End To ObamaCare Subsidies Leaves Congress In A Tight Spot. Trump Gives Congress A Kick In The Rear To Finally Act On Health Care. But is one enough? While liberals complain that "Trump Executive Order On Obamacare Is “Pen And Phone” Legislation", David French (no Trump fan) Trump Was Right to End Unconstitutional Obamacare Subsidies
t’s a sad sign of our times that the constitutionality of any given government action is now seen as a wholly secondary consideration, subordinate to politics and arguments about politics. And so it is with Donald Trump’s necessary decision to halt federal payments of cost-sharing subsidies to insurance companies.The Constitution doesn't matter to Dems when it's contrary to their wishes.
For example, here’s how the Washington Post led off its coverage of Trump’s decision: “President Trump is throwing a bomb into the insurance marketplaces created under the Affordable Care Act, choosing to end critical payments to health insurers that help millions of lower-income Americans afford coverage.” . . .
18 States Sue Over Trump-Halted ObamaCare Payments. You'll never guess who controls those states. Trump Opposes Bipartisan Obamacare Rescue Plan, where "bipartisan" equals 1 Republican and 47 Democrats.
Trump reverses course on emerging Senate health care deal
A bipartisan Senate deal to curb the growth of health insurance premiums is reeling after President Donald Trump reversed course and opposed the agreement, and top congressional Republicans and conservatives gave it a frosty reception.Sorry Everybody, But Trump Hasn't Instigated The Obamacare Apocalypse
Sens. Lamar Alexander, R-Tenn., and Patty Murray, D-Wash., announced their accord Tuesday after weeks of negotiations and five days after Trump said he was halting federal subsidies to insurers. Under the lawmakers’ agreement, the payments would continue for two years while states were given more leeway to let insurers sidestep some coverage requirements imposed by President Barack Obama’s health law.
In remarks Tuesday in the Rose Garden, Trump called the deal “a very good solution” that would calm insurance markets, giving him time to pursue his goal of scrapping the Affordable Care Act, the target of Republican derision since it was signed into law in 2010.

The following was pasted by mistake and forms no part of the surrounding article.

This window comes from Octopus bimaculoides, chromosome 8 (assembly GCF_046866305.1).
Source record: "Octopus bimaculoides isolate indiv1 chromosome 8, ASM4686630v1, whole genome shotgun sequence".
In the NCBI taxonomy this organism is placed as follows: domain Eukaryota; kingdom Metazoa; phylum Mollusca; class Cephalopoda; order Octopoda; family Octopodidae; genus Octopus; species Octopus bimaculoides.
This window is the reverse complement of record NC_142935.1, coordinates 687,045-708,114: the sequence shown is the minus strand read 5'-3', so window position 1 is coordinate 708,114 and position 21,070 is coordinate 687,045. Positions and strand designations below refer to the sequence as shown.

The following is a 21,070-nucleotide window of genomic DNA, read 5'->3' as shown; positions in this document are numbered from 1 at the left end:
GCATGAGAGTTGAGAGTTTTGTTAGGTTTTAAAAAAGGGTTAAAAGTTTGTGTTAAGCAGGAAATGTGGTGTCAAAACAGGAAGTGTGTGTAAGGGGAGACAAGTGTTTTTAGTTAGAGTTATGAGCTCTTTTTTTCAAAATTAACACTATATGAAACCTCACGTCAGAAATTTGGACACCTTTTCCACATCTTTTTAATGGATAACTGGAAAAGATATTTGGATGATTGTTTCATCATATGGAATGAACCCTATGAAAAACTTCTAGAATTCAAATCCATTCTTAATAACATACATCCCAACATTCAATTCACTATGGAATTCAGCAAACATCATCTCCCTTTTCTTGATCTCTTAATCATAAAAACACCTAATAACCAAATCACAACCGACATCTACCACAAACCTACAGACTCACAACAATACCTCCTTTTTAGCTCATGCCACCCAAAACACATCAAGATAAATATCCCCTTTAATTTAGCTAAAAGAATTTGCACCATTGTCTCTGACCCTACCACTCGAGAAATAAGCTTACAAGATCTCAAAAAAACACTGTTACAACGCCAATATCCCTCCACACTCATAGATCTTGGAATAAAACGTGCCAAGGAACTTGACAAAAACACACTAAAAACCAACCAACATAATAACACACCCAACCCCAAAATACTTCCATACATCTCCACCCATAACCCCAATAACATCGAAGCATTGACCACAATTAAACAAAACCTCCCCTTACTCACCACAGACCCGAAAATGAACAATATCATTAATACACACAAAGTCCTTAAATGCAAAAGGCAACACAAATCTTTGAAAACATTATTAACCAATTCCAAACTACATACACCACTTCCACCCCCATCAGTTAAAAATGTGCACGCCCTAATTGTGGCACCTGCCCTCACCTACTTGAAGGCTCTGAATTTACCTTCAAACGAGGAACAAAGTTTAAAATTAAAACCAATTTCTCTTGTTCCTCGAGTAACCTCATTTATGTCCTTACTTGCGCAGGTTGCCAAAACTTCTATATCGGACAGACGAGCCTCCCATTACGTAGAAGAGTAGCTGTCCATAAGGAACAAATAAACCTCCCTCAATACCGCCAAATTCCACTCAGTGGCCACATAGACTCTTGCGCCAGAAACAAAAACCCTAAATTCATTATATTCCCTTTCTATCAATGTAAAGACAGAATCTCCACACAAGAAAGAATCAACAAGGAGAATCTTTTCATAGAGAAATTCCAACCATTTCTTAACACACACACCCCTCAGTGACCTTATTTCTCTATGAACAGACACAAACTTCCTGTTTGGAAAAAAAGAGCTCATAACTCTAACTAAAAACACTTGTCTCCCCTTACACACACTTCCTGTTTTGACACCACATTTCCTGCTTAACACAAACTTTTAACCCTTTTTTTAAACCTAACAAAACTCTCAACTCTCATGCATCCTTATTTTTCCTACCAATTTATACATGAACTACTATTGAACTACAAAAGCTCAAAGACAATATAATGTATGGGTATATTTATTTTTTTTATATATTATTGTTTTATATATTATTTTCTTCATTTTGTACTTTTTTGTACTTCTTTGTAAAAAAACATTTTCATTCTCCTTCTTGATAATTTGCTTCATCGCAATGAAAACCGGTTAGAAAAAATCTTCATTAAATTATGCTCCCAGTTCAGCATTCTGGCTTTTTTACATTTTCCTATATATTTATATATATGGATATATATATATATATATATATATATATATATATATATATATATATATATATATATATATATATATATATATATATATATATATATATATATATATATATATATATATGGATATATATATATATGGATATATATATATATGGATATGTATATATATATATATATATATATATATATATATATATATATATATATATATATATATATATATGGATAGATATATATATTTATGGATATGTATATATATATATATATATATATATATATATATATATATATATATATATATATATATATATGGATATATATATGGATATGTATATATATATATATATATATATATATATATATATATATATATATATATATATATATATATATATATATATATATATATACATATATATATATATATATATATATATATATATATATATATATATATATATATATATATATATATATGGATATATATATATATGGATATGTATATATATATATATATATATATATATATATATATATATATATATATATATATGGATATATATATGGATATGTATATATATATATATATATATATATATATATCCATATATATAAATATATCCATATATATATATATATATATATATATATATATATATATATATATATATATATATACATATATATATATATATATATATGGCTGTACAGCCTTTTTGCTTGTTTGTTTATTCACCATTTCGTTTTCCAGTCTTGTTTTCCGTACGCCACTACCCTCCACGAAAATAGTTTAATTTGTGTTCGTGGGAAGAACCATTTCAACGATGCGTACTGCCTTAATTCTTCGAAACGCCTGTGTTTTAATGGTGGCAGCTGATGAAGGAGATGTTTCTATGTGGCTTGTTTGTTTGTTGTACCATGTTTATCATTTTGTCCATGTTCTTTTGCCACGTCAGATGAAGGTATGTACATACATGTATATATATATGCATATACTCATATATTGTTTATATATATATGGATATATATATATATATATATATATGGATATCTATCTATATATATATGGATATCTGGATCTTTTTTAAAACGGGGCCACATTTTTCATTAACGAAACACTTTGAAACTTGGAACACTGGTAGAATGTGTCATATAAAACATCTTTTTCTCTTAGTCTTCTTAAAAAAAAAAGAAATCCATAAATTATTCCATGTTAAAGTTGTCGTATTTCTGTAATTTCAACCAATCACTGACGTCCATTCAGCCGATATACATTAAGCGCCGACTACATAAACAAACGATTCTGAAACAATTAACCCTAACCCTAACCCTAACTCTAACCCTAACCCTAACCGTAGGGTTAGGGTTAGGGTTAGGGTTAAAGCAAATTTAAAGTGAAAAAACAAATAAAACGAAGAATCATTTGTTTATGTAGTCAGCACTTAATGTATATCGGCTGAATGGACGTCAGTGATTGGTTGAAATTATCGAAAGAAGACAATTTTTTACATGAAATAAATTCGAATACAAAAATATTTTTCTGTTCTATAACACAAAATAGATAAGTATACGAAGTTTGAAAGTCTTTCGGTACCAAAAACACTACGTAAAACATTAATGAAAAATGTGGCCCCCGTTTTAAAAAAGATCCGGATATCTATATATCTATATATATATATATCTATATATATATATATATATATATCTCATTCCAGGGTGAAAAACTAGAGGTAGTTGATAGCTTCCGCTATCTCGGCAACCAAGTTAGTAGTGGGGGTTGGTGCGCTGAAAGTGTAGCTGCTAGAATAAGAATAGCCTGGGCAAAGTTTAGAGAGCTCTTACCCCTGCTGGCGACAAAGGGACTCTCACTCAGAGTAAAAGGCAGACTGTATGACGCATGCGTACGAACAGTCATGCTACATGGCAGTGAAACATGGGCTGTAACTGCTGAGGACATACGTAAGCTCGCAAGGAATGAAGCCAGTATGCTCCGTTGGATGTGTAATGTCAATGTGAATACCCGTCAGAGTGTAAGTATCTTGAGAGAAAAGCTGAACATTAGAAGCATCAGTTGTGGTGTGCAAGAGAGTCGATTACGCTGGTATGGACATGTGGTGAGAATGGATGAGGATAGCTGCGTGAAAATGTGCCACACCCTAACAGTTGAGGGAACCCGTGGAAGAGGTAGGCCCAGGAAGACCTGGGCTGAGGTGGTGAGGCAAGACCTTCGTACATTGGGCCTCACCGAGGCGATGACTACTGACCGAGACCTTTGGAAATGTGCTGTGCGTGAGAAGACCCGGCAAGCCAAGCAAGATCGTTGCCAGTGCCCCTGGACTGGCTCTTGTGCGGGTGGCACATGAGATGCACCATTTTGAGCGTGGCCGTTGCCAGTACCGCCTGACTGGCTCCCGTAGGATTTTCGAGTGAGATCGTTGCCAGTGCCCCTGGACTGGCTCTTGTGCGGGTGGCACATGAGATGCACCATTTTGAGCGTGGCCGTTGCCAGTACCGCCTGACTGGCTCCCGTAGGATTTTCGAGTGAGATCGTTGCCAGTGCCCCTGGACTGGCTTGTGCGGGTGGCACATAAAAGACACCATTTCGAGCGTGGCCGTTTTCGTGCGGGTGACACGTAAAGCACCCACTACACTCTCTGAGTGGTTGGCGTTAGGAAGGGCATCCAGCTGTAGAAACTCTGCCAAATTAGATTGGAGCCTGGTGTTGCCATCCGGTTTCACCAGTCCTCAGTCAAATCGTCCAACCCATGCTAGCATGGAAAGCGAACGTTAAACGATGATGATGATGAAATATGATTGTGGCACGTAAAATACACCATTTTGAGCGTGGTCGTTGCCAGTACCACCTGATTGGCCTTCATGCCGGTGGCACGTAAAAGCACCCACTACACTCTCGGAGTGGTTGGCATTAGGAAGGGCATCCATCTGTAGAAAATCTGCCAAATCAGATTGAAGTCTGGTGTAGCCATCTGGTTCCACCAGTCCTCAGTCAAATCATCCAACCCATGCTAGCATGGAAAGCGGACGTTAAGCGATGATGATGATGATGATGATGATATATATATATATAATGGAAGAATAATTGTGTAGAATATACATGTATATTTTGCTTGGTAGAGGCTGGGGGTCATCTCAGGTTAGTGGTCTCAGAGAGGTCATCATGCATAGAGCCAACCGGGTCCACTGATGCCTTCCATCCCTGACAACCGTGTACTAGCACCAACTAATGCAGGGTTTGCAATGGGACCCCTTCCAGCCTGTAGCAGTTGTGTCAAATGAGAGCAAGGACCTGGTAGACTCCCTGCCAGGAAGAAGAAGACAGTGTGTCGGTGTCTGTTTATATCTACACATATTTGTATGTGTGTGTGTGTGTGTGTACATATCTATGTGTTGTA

Although top Democrats and some Republicans praised the Alexander-Murray agreement, Trump backed off after a day of criticism from many in the GOP.
In an evening speech at the conservative Heritage Foundation, he said that “while I commend” the work by the two senators, “I continue to believe Congress must find a solution to the Obamacare mess instead of providing bailouts to insurance companies.”
The Trump White House has issued two Obamacare-related policy announcements this week: announcements that some characterize as “gutting” or “sabotaging” the health care law. But a sober, factual analysis reveals that the Trump decisions will be fairly modest—and largely positive—in their effect.Iowa abandons bold attempt to jettison ACA rules
. . .
Trump’s executive order simply reverts back to the pre-2016 rules. When some pundits hysterically describe this change as the “sabotage” and “gutting” of Obamacare, they’re talking about rules that were in place for 7.5 of Obama’s 8 years in office.
Iowa is abandoning its quest to shed major elements of the Affordable Care Act, after federal health officials failed to approve the plan in time for the insurance-buying season that begins in just over a week.Much to the Washington Post's disappointment. The Health 202: Obamacare may lose 1.1 million people because of advertising cuts. Do they really think advertising is that effective?
The state’s withdrawal comes two months after President Trump telephoned a top federal health official with instructions to reject Iowa’s proposal.
In announcing the withdrawal of what the state has called a crucial “stopgap” plan to prevent its marketplace from collapsing, Iowa Gov. Kim Reynolds (R) on Monday did not mention the president’s intervention, instead thanking Trump for trying to repeal the ACA and blaming the law itself for what she called its inflexibility.
Warren: fighting for a single-payer healthcare system is a “winning issue” for Democrats nationally in the 2018 midterm elections.
“Healthcare is a basic human right and that means we’re going to get Medicare for all, it means we are going to make the kind of changes we need to make in this country so everyone gets access to healthcare and nobody goes broke doing it,” she said. “I think this is about our values. It’s about what we are willing to get out there and fight for.”What single-payer means: Britain's National Health Service provokes fury with indefinite surgery ban for smokers and obese. Who among us has no bad habits? Besides Georgia, I mean.